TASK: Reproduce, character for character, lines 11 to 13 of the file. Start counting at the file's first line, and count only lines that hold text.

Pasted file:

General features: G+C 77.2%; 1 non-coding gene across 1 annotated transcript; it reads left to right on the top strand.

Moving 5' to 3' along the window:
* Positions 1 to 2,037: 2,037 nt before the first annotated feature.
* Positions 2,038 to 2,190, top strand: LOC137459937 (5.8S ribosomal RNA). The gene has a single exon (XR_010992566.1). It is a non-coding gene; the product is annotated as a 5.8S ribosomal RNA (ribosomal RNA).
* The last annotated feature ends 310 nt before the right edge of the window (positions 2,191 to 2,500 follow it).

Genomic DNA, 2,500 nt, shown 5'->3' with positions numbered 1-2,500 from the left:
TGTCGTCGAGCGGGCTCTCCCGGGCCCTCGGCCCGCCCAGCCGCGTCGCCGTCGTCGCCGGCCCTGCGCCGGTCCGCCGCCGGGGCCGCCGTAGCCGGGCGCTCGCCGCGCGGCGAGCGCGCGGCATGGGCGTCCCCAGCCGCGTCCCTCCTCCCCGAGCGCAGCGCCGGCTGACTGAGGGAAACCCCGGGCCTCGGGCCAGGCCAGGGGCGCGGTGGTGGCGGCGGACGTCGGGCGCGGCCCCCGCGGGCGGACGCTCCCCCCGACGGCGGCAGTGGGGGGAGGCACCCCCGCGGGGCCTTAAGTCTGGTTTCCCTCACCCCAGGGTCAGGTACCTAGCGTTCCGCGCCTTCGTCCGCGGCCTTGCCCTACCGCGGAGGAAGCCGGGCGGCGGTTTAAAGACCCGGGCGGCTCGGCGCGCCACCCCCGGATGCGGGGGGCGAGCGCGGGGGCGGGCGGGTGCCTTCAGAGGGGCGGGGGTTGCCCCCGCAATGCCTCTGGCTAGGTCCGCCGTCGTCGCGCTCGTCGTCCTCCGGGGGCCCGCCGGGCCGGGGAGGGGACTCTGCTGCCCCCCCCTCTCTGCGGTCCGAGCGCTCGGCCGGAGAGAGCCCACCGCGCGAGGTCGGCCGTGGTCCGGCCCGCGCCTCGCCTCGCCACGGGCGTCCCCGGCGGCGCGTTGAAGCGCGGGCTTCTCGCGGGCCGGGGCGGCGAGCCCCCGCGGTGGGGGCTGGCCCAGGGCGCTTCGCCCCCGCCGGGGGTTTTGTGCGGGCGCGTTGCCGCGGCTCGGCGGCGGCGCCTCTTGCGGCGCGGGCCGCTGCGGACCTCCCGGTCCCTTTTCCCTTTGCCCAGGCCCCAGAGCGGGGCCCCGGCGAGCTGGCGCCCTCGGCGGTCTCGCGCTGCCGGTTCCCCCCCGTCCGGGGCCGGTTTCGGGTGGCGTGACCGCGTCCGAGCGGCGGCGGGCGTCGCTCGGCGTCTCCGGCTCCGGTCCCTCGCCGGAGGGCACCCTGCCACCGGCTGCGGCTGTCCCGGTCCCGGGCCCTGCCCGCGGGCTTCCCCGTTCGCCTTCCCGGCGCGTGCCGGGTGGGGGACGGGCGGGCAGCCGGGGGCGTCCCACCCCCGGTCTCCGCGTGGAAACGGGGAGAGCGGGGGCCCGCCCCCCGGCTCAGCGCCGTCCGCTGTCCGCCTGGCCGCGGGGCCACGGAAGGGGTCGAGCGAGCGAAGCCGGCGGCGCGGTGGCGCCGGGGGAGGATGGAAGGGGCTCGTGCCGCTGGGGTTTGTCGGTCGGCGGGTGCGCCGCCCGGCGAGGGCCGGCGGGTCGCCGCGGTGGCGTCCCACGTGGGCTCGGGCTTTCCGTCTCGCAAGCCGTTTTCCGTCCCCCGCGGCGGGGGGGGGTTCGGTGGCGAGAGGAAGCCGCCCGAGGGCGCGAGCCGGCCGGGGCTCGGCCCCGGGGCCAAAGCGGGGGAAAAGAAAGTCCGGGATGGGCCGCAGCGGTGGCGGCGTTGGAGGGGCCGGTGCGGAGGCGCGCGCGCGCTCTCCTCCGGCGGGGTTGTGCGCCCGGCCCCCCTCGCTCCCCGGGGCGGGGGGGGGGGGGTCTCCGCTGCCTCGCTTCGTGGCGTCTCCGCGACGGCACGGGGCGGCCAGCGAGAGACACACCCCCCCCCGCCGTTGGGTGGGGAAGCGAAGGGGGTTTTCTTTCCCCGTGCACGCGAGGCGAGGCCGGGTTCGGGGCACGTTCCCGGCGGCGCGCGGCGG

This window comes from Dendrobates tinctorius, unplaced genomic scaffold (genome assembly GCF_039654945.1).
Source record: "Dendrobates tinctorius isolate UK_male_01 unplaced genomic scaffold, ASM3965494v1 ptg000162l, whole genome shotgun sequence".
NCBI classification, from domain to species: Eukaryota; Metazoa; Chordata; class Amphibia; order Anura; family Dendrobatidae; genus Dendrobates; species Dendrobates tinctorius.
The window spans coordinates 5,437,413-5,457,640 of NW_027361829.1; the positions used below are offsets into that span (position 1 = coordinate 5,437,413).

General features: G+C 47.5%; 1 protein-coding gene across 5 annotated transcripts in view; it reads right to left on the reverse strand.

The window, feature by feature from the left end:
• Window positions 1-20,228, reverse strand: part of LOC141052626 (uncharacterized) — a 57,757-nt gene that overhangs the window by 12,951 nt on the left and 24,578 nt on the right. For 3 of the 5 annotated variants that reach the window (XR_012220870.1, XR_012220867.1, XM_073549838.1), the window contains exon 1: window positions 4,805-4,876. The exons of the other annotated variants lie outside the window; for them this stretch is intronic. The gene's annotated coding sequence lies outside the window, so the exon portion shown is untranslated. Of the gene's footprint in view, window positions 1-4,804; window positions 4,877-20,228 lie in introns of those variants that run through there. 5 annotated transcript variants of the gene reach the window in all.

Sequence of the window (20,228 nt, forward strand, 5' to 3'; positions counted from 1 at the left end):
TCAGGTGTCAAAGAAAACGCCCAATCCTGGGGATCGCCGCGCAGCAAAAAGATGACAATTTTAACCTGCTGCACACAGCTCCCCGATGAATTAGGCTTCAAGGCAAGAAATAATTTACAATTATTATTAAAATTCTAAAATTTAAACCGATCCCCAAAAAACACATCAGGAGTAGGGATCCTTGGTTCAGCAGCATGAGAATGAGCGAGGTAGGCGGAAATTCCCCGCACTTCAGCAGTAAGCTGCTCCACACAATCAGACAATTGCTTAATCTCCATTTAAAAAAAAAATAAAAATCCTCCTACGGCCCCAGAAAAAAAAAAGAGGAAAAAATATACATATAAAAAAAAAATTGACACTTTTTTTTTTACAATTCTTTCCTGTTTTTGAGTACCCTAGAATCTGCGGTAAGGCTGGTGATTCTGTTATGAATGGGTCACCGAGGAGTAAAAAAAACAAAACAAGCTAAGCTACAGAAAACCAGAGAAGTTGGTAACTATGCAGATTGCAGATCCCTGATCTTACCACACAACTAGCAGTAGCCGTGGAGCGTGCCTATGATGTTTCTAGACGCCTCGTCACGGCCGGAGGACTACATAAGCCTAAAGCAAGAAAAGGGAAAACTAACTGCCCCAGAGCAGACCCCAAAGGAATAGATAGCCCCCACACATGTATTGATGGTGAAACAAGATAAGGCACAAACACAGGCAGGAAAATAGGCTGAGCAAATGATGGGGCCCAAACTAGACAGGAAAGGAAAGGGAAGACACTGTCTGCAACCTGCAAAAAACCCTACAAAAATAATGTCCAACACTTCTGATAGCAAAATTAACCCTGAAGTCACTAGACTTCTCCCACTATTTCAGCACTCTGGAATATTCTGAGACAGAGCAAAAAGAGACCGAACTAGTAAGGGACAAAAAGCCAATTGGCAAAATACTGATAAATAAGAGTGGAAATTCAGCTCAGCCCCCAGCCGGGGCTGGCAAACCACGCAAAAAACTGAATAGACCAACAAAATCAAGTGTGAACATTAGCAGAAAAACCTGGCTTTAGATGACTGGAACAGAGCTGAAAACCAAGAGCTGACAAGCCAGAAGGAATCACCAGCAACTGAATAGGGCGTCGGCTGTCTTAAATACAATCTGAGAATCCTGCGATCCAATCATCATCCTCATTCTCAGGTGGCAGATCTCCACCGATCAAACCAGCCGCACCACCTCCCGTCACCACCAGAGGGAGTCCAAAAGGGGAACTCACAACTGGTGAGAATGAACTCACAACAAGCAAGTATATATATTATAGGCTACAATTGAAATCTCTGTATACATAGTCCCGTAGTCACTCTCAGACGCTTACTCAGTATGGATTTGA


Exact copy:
The window spans coordinates 5,437,413-5,457,640 of NW_027361829.1; the positions used below are offsets into that span (position 1 = coordinate 5,437,413).

General features: G+C 47.5%; 1 protein-coding gene across 5 annotated transcripts in view; it reads right to left on the reverse strand.

The window, feature by feature from the left end: